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Bringing Home a Guinea Pig

August 07, 2008  |  Difficulty: Easy

 
Check out this pocket-pal, the perfect child’s pet!

Small, domesticate mammals that are gentle and kind and can easily fit in a pocket are aptly named “pocket pets!”  The guinea pig is a great pet because it responds to you with sounds you’ll learn to recognize and he is easily trainable, a pleasure to hand feed and easy to care for.  Here are a few things to consider before bringing home a guinea pig.

CHOOSING A GUINEA PIG
  • Read up on guinea pigs and their care before bringing one home. Familiarize yourself with the different types of colors and coats you can choose from:  long hair, short hair, different colors, solid color, and whorled hair or even hairless. Be sure you’re aware of the care necessities of the different types so you can plan accordingly.
  • Find a vet who will treat guinea pigs because not all of them will and you’ll want to be prepared.
  • Be sure your guinea pig is at least six weeks old before you bring one home. Choose one from the litter who is not too skittish and one that melts you with his bright eyes and sniffing nose.
  • If you’re getting more than one guinea pig, be aware that they can breed as young as six weeks, so you’ll either need to always keep them separated or get one spayed or neutered at your vet’s office.

CREATING A GUINEA PIG HOME
  • Guinea pigs are social animals so you’ll want their home to be near you so you can talk to them and play with them every day.
  • Make sure his cage is at least 18 inches high, 24 inches wide and three to six feet long to provide lots of space to run, jump and play.
  • Cages should not be solid so they are very well-ventilated and your guinea pig can see everything around him. Keep the cage away from extreme heat, fumes or drafts.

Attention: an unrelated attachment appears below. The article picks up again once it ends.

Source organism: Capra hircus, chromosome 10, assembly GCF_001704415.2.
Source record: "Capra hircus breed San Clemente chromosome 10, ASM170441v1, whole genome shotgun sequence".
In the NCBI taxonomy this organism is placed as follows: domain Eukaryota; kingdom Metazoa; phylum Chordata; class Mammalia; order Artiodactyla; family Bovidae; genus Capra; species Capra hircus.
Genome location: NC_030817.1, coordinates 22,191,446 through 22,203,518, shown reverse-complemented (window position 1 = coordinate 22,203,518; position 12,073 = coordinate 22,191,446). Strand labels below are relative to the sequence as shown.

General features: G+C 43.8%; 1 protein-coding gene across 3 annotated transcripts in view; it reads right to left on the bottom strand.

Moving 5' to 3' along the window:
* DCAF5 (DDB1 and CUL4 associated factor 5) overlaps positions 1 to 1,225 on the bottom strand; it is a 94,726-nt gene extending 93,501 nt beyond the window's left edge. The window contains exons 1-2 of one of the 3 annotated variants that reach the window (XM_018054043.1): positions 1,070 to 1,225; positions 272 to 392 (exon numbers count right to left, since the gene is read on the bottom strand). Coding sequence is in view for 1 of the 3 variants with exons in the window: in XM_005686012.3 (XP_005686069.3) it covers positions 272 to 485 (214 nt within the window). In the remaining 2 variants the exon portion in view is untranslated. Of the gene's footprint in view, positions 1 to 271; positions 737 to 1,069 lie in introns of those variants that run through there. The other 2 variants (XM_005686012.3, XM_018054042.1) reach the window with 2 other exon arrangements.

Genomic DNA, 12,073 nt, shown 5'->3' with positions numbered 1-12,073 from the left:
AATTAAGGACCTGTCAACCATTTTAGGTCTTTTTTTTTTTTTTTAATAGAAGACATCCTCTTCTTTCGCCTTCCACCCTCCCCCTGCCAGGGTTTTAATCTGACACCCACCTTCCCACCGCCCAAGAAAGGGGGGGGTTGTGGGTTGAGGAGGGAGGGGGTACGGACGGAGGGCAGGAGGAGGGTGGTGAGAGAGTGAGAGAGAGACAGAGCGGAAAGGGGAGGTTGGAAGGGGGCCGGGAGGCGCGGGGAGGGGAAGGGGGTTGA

• The bottom three inches should be solid, however to keep bedding and shavings and food from being scattered all over the floor.
  • Use some sort of bedding like shredded newspaper, which is easy to come by and very inexpensive. Other dust-free guinea pig bedding can also be purchased, however never use sawdust which can clog guinea pig’s delicate airways.
  • The cage should have a roof to it. If not, it should be at least high enough that the guinea pig cannot jump out. And that it is not where any other pet or babies can knock it over or get into it.
  • The cage should be easy to take apart and clean regularly. A guinea pig cage needs to be cleaned every week because rambunctious guinea pigs scatter food, waste, water and bedding all together creating a breeding ground for bacteria.
  • Guinea pigs like to have a hiding spot, so be sure and supply him with one. A plastic “igloo” shape or box is most suitable because guinea pigs love to chew and can shred a shoebox in a day.
  • Guinea pigs can live together with other guinea pigs provided they are properly spayed or neutered and that you have separated hide huts for each to rest or sleep in. Don’t mix male guinea pigs with young pigs because of aggressive behavior.
  • Look out for “barbering” where guinea pigs chew on each other’s hair. This habit can be the result of boredom, nutritional deficiency, excitement or stress of some sort, so pay attention to guinea pigs behavior on a daily basis. If barbering becomes aggressive or abusive, you’ll need to separate the pigs.

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